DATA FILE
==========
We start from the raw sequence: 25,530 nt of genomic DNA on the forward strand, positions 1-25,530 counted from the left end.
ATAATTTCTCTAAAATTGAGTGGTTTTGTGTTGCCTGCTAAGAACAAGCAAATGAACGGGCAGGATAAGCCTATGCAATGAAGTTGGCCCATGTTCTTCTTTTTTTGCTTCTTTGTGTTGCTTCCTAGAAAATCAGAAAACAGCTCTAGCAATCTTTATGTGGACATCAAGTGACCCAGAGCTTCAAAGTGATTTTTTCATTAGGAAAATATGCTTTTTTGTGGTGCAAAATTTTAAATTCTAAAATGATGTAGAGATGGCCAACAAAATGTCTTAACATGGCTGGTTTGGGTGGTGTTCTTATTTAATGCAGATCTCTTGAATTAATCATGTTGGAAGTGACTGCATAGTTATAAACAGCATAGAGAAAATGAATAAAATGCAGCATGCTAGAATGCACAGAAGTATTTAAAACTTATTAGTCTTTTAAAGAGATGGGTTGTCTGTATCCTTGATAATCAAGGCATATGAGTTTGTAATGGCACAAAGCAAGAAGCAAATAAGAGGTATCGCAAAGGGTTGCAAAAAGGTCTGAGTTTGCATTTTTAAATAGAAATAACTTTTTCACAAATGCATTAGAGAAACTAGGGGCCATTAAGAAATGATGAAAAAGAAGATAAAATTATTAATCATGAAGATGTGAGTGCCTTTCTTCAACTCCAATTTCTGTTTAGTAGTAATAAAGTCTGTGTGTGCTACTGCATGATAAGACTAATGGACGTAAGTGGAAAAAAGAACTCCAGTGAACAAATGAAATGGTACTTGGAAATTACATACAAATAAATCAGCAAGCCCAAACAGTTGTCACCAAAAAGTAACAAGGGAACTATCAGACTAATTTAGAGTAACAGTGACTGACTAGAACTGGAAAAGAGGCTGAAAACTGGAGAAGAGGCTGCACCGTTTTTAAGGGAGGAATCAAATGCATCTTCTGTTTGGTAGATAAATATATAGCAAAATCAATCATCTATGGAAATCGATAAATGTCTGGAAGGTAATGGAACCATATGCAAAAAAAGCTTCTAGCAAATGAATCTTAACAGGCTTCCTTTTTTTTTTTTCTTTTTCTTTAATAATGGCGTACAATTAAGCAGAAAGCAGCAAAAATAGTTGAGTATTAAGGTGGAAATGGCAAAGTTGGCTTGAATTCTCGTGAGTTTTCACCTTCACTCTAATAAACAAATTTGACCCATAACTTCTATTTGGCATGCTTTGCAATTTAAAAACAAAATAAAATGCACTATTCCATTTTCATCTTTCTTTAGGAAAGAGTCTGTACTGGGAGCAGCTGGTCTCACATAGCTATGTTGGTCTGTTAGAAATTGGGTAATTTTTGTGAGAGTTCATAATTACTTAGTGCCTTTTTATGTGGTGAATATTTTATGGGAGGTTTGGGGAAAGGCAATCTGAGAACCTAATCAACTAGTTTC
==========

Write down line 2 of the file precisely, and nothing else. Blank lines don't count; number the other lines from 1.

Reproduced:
ATAATTTCTCTAAAATTGAGTGGTTTTGTGTTGCCTGCTAAGAACAAGCAAATGAACGGGCAGGATAAGCCTATGCAATGAAGTTGGCCCATGTTCTTCTTTTTTTGCTTCTTTGTGTTGCTTCCTAGAAAATCAGAAAACAGCTCTAGCAATCTTTATGTGGACATCAAGTGACCCAGAGCTTCAAAGTGATTTTTTCATTAGGAAAATATGCTTTTTTGTGGTGCAAAATTTTAAATTCTAAAATGATGTAGAGATGGCCAACAAAATGTCTTAACATGGCTGGTTTGGGTGGTGTTCTTATTTAATGCAGATCTCTTGAATTAATCATGTTGGAAGTGACTGCATAGTTATAAACAGCATAGAGAAAATGAATAAAATGCAGCATGCTAGAATGCACAGAAGTATTTAAAACTTATTAGTCTTTTAAAGAGATGGGTTGTCTGTATCCTTGATAATCAAGGCATATGAGTTTGTAATGGCACAAAGCAAGAAGCAAATAAGAGGTATCGCAAAGGGTTGCAAAAAGGTCTGAGTTTGCATTTTTAAATAGAAATAACTTTTTCACAAATGCATTAGAGAAACTAGGGGCCATTAAGAAATGATGAAAAAGAAGATAAAATTATTAATCATGAAGATGTGAGTGCCTTTCTTCAACTCCAATTTCTGTTTAGTAGTAATAAAGTCTGTGTGTGCTACTGCATGATAAGACTAATGGACGTAAGTGGAAAAAAGAACTCCAGTGAACAAATGAAATGGTACTTGGAAATTACATACAAATAAATCAGCAAGCCCAAACAGTTGTCACCAAAAAGTAACAAGGGAACTATCAGACTAATTTAGAGTAACAGTGACTGACTAGAACTGGAAAAGAGGCTGAAAACTGGAGAAGAGGCTGCACCGTTTTTAAGGGAGGAATCAAATGCATCTTCTGTTTGGTAGATAAATATATAGCAAAATCAATCATCTATGGAAATCGATAAATGTCTGGAAGGTAATGGAACCATATGCAAAAAAAGCTTCTAGCAAATGAATCTTAACAGGCTTCCTTTTTTTTTTTTCTTTTTCTTTAATAATGGCGTACAATTAAGCAGAAAGCAGCAAAAATAGTTGAGTATTAAGGTGGAAATGGCAAAGTTGGCTTGAATTCTCGTGAGTTTTCACCTTCACTCTAATAAACAAATTTGACCCATAACTTCTATTTGGCATGCTTTGCAATTTAAAAACAAAATAAAATGCACTATTCCATTTTCATCTTTCTTTAGGAAAGAGTCTGTACTGGGAGCAGCTGGTCTCACATAGCTATGTTGGTCTGTTAGAAATTGGGTAATTTTTGTGAGAGTTCATAATTACTTAGTGCCTTTTTATGTGGTGAATATTTTATGGGAGGTTTGGGGAAAGGCAATCTGAGAACCTAATCAACTAGTTTC